Buying High and Selling Low Continues for Many Investors

I’ve talked about this trend in the past where people do just the opposite of what they should be doing. Ask even the most novice investor and I bet they can recite the words “buy low and sell high” to you. It’s an incredibly simple concept, yet most people can’t follow through with it. Human behavior plays an important role in determining actual investment returns. All of those numbers you see about gains, losses, and what the Dow is doing? They are important, but not as important as the decisions you make.

This morning I was catching up in my feed reader and I stumbled across a post over at Behavior Gap titled When Things Clear Up. If you haven’t been over to The Behavior Gap before, I suggest you check it out. Carl does an amazing job in pointing out the deficiencies in human behavior that lead the average investor to realize even worse returns than what their actual investments they hold return.

In Carl’s post about when things clear up I see a striking resemblance to the discussions I’ve been having more frequently in recent weeks. He points to an NPR story where a couple confesses to getting out of the market back in March, but are now ready to get back in because they think things have cleared up.

Everyone Becomes a Pro During a Rally

That’s right, this couple and everyone like them who waited 18 months for the market to cut their portfolio in half before bailing out has suddenly achieved great wisdom and is ready to invest again a few short weeks later because the market had a decent rally. I’m seeing this play out on a daily basis just like Carl pointed out. How can someone who couldn’t predict these massive losses suddenly predict the very bottom of the market and know it’s time to get back in?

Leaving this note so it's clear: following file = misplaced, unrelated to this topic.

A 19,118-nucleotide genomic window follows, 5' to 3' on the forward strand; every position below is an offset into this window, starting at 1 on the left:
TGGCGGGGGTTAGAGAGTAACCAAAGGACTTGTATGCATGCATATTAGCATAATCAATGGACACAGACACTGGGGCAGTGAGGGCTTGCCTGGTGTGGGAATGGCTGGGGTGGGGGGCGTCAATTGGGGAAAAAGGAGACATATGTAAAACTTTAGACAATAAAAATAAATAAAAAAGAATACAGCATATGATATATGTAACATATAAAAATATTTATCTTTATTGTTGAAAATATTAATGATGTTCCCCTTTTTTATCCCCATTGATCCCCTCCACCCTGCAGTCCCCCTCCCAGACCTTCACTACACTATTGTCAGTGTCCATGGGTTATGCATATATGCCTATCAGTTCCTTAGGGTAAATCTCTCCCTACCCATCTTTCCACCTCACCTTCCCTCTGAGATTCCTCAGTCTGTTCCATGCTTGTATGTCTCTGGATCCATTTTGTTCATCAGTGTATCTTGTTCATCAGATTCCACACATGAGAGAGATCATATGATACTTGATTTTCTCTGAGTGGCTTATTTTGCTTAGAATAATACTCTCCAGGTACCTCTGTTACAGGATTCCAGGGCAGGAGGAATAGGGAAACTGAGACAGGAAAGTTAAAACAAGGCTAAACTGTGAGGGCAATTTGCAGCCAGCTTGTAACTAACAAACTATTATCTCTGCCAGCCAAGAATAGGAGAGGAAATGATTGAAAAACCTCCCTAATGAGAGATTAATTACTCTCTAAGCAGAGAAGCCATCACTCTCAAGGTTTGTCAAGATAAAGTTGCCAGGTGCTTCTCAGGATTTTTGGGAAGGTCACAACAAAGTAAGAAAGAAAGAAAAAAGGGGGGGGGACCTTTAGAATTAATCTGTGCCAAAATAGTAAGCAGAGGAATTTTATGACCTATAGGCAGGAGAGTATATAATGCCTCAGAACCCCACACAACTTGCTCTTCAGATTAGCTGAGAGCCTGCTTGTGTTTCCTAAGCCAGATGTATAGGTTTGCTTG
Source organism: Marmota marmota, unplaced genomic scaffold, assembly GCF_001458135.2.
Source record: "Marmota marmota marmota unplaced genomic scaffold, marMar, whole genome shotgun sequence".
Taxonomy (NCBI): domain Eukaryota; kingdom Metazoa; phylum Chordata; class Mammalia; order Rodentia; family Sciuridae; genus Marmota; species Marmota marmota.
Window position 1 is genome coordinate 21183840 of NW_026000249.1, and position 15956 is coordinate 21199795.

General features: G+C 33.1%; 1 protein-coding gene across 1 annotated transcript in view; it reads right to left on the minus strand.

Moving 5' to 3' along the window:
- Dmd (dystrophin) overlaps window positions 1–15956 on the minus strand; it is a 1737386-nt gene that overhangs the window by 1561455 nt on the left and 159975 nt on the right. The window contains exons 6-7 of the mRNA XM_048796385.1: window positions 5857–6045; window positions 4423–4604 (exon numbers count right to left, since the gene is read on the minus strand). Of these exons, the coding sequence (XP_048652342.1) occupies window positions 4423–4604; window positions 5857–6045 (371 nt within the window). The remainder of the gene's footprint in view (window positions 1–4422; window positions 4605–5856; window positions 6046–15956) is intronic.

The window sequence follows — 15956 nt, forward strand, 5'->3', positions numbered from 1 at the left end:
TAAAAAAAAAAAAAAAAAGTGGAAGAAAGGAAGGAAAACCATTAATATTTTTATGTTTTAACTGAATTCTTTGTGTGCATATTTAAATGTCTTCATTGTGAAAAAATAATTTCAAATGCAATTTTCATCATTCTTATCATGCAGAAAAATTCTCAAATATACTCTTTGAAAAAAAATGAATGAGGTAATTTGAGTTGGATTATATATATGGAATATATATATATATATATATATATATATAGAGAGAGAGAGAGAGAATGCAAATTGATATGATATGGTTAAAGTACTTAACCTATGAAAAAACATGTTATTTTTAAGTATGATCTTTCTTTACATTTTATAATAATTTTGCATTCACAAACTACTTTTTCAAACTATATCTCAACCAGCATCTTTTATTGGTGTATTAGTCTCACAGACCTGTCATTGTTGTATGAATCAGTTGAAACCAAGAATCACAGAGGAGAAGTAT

People sell due to fear, but that fear only comes after you’ve lost money. You don’t have this fear when things are doing well. So by the time you feel bad about your losses, they have already brought your portfolio down and you’re probably going to sell at a loss. Then, people want to get back in when the fear is gone, but guess what? We lose this fear only after the market begins to rebound. And you know what? That means you’re selling low and buying high — just the opposite of what you know you’re supposed to do.

Don’t Let Your Behavior Undermine Your Returns

I’m no pro when it comes to predicting the stock market. In fact, most people aren’t. If you want to maximize your investment returns, you need to exhibit the right behaviors. If you let the headlines and your quarterly statements drive your investment decisions, you’re probably going to be one step behind and reacting to an event. If you react, it’s too late. Instead of reacting, you want to be planning.

With planning, you are putting measures in place to take advantage of the future. Yes, the future is unknown, but you can still create a plan that will maximize your returns based on your investment objectives. Then instead of always taking action after something happens, you can keep your emotions out of it and know that you’re doing what’s best based on sound principles, not a reaction to an event in the past.

Author: Jeremy Vohwinkle

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